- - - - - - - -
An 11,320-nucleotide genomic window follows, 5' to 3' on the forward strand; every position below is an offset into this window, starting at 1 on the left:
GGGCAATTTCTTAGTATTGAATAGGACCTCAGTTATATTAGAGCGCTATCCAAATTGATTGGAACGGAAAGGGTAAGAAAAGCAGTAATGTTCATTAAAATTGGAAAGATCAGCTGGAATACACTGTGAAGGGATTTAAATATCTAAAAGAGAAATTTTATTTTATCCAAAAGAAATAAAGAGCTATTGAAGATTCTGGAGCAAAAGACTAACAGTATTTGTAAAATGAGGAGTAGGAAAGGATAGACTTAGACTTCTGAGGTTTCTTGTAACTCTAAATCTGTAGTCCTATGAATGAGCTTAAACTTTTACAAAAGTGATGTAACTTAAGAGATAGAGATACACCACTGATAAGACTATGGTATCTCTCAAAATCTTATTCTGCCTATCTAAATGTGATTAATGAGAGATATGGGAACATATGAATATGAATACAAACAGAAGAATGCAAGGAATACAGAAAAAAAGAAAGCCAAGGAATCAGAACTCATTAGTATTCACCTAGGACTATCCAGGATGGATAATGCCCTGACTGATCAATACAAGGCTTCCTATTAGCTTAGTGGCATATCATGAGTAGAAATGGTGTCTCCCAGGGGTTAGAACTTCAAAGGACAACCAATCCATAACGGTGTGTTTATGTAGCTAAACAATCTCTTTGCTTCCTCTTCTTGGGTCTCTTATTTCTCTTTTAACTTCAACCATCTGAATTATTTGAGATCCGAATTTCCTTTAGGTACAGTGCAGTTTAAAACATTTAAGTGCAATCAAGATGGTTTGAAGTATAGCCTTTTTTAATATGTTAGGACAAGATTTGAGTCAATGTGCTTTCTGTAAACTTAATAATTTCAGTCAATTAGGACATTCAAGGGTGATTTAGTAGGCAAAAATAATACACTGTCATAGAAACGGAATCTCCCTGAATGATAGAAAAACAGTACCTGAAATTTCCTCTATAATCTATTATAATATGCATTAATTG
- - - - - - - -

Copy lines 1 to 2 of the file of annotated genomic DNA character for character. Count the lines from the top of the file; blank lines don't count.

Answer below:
An 11,320-nucleotide genomic window follows, 5' to 3' on the forward strand; every position below is an offset into this window, starting at 1 on the left:
GGGCAATTTCTTAGTATTGAATAGGACCTCAGTTATATTAGAGCGCTATCCAAATTGATTGGAACGGAAAGGGTAAGAAAAGCAGTAATGTTCATTAAAATTGGAAAGATCAGCTGGAATACACTGTGAAGGGATTTAAATATCTAAAAGAGAAATTTTATTTTATCCAAAAGAAATAAAGAGCTATTGAAGATTCTGGAGCAAAAGACTAACAGTATTTGTAAAATGAGGAGTAGGAAAGGATAGACTTAGACTTCTGAGGTTTCTTGTAACTCTAAATCTGTAGTCCTATGAATGAGCTTAAACTTTTACAAAAGTGATGTAACTTAAGAGATAGAGATACACCACTGATAAGACTATGGTATCTCTCAAAATCTTATTCTGCCTATCTAAATGTGATTAATGAGAGATATGGGAACATATGAATATGAATACAAACAGAAGAATGCAAGGAATACAGAAAAAAAGAAAGCCAAGGAATCAGAACTCATTAGTATTCACCTAGGACTATCCAGGATGGATAATGCCCTGACTGATCAATACAAGGCTTCCTATTAGCTTAGTGGCATATCATGAGTAGAAATGGTGTCTCCCAGGGGTTAGAACTTCAAAGGACAACCAATCCATAACGGTGTGTTTATGTAGCTAAACAATCTCTTTGCTTCCTCTTCTTGGGTCTCTTATTTCTCTTTTAACTTCAACCATCTGAATTATTTGAGATCCGAATTTCCTTTAGGTACAGTGCAGTTTAAAACATTTAAGTGCAATCAAGATGGTTTGAAGTATAGCCTTTTTTAATATGTTAGGACAAGATTTGAGTCAATGTGCTTTCTGTAAACTTAATAATTTCAGTCAATTAGGACATTCAAGGGTGATTTAGTAGGCAAAAATAATACACTGTCATAGAAACGGAATCTCCCTGAATGATAGAAAAACAGTACCTGAAATTTCCTCTATAATCTATTATAATATGCATTAATTG